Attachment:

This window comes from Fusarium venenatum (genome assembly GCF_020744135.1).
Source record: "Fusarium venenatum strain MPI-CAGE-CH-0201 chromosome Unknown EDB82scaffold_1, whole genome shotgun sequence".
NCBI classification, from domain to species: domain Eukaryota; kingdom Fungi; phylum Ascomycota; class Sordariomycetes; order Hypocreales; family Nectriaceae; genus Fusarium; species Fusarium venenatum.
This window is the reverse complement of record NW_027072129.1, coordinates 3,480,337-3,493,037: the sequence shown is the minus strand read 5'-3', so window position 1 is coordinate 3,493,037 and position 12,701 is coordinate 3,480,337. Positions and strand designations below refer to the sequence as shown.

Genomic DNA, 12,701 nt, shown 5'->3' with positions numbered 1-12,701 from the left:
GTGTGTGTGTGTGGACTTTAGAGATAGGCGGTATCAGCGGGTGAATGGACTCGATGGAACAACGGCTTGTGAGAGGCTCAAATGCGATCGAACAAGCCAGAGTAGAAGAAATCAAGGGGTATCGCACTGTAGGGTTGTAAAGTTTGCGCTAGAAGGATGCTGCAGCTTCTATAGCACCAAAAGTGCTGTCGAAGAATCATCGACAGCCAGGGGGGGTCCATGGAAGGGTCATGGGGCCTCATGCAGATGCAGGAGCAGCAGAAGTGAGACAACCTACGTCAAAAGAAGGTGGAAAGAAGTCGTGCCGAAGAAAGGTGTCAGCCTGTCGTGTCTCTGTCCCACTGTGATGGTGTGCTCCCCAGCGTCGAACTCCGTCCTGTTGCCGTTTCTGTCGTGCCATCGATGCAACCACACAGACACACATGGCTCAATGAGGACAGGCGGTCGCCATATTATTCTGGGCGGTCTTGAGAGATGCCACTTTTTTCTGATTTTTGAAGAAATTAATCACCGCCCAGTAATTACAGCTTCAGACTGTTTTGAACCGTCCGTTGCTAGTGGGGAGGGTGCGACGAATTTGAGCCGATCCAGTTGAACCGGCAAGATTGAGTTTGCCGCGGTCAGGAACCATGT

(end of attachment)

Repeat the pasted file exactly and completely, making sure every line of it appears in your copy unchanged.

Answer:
This window comes from Fusarium venenatum (genome assembly GCF_020744135.1).
Source record: "Fusarium venenatum strain MPI-CAGE-CH-0201 chromosome Unknown EDB82scaffold_1, whole genome shotgun sequence".
NCBI classification, from domain to species: domain Eukaryota; kingdom Fungi; phylum Ascomycota; class Sordariomycetes; order Hypocreales; family Nectriaceae; genus Fusarium; species Fusarium venenatum.
This window is the reverse complement of record NW_027072129.1, coordinates 3,480,337-3,493,037: the sequence shown is the minus strand read 5'-3', so window position 1 is coordinate 3,493,037 and position 12,701 is coordinate 3,480,337. Positions and strand designations below refer to the sequence as shown.

Genomic DNA, 12,701 nt, shown 5'->3' with positions numbered 1-12,701 from the left:
GTGTGTGTGTGTGGACTTTAGAGATAGGCGGTATCAGCGGGTGAATGGACTCGATGGAACAACGGCTTGTGAGAGGCTCAAATGCGATCGAACAAGCCAGAGTAGAAGAAATCAAGGGGTATCGCACTGTAGGGTTGTAAAGTTTGCGCTAGAAGGATGCTGCAGCTTCTATAGCACCAAAAGTGCTGTCGAAGAATCATCGACAGCCAGGGGGGGTCCATGGAAGGGTCATGGGGCCTCATGCAGATGCAGGAGCAGCAGAAGTGAGACAACCTACGTCAAAAGAAGGTGGAAAGAAGTCGTGCCGAAGAAAGGTGTCAGCCTGTCGTGTCTCTGTCCCACTGTGATGGTGTGCTCCCCAGCGTCGAACTCCGTCCTGTTGCCGTTTCTGTCGTGCCATCGATGCAACCACACAGACACACATGGCTCAATGAGGACAGGCGGTCGCCATATTATTCTGGGCGGTCTTGAGAGATGCCACTTTTTTCTGATTTTTGAAGAAATTAATCACCGCCCAGTAATTACAGCTTCAGACTGTTTTGAACCGTCCGTTGCTAGTGGGGAGGGTGCGACGAATTTGAGCCGATCCAGTTGAACCGGCAAGATTGAGTTTGCCGCGGTCAGGAACCATGT